People do it all the time: look at a situation from a removed, non-emotional place and hurl suggestions that are far easier said than done. And sometimes, just plain unrealistic.
I’ve listed five …
“It’s really important to be able to receive love and receive compassion. It is as important as being able to give it.” ~Pema Chodron
Yesterday morning two of the correspondents on the news in Boston (where I’m home for the holidays) had an interesting conversation about the classic It’s a Wonderful Life.
One of them said he’s not a big fan of the movie, which instilled a sense of complete outrage in me.
How dare he take George Bailey’s name in vain! It’s such an inspirational film! From saving Harry’s life to finding Zuzu’s petals, every scene gets my …
“Act as if what you do makes a difference. It does.” ~William James
There’s this saying I used to love that doesn’t resonate with me anymore:
“Go big or go home.”
I understand the allure of doing big things.
Life seems more meaningful when you’re pursuing a passion that could feasibly improve life for masses of people; and at the end of the day, most of us want to create a legacy—something that lives on beyond our own ripple-in-the-ocean life spans.
I’m not arguing the benefits of going big if that’s what you want to do, especially since I have …
“Friendship isn’t a big thing. It’s a million little things.” ~Unknown
This hasn’t been an extravagant holiday season for me. Like everyone and their mother, I lost a lot of income last year and I just don’t have the means to give expensive presents.
Yet I feel I’ve received a lot of gifts this year. Most notably, I’ve realized how many of the people in my life mean more to me than any of the things I’m trying to accomplish.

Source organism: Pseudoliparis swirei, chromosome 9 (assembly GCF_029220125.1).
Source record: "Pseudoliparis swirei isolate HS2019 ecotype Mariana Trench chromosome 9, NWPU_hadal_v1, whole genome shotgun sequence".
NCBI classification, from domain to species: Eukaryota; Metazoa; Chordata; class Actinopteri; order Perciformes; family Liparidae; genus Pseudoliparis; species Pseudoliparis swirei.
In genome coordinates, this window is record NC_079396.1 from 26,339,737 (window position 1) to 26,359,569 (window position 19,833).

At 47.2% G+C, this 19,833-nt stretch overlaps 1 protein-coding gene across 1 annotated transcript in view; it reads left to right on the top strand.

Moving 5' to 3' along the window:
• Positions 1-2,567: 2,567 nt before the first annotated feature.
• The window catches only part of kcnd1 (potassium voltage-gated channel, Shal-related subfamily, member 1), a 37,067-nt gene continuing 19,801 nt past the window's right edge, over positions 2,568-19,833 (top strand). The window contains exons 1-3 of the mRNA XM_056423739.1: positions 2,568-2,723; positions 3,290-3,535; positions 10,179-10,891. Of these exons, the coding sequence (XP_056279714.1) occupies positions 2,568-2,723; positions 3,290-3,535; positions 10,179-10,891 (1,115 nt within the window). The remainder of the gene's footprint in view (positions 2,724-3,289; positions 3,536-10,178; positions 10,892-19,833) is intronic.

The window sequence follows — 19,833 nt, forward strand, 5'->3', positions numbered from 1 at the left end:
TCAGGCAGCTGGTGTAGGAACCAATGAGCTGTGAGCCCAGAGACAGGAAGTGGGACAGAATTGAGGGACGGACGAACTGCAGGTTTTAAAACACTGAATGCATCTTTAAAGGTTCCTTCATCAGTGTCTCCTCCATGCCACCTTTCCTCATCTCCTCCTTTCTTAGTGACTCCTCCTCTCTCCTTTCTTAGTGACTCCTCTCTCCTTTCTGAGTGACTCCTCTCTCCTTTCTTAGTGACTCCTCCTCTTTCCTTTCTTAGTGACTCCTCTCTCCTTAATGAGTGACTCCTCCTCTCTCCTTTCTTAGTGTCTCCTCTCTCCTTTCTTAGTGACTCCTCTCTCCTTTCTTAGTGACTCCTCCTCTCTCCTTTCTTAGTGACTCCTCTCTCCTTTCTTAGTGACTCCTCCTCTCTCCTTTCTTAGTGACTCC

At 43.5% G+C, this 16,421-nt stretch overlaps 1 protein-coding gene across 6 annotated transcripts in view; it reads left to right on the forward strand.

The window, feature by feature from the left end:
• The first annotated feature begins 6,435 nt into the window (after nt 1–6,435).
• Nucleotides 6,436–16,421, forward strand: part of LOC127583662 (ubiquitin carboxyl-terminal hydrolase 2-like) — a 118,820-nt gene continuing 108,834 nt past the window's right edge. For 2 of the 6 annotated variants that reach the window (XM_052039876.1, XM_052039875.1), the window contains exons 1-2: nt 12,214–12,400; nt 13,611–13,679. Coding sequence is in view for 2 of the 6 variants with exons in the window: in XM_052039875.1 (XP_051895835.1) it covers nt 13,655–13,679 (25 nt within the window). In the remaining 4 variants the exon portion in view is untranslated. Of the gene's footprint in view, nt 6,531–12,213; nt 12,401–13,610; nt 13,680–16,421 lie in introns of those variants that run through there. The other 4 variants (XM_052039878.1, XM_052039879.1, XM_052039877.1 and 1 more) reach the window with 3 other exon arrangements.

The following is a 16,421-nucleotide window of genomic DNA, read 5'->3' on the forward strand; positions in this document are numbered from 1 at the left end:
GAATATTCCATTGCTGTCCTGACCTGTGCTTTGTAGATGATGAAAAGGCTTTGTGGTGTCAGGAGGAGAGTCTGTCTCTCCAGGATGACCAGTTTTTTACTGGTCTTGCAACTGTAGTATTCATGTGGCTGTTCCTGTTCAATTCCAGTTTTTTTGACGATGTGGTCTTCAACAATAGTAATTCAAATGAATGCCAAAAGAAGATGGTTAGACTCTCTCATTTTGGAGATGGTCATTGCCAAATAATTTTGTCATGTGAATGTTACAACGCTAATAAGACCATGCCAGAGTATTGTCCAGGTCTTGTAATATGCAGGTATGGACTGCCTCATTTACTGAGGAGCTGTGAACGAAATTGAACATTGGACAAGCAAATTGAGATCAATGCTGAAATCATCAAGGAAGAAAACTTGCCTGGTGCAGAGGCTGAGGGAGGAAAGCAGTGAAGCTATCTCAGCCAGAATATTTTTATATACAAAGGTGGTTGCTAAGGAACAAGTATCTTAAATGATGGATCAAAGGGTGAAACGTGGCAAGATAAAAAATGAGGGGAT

The friends and family members whose love and support far eclipse the achievement of any goals I set. The people …
“It is never too late. Even if you are going to die tomorrow, keep yourself straight and clear and be a happy human being today.” ~Lama Yeshe
There’s a common misconception that there comes a point when it’s too late to do things you want to do. Maybe one of these statements sounds familiar to you:
“I can’t become a designer. I’m far too old to change my career path.”
“I’ll never get married. It’s too late in the game for that.”
“I couldn’t possibly start yoga. That’s for people much younger than me.”
We choose arbitrary windows of time …
“Commitment in the face of conflict produces character.” ~Unknown
We all face obstacles in pursuing our goals, whether they’re professional or personal.
We think we’re on the right track but realize we’ve chosen the wrong approach. We’re enthusiastic and hard-working, but our support system disintegrates when we need them the most. We’re just about to make significant progress when we run out of time or funding.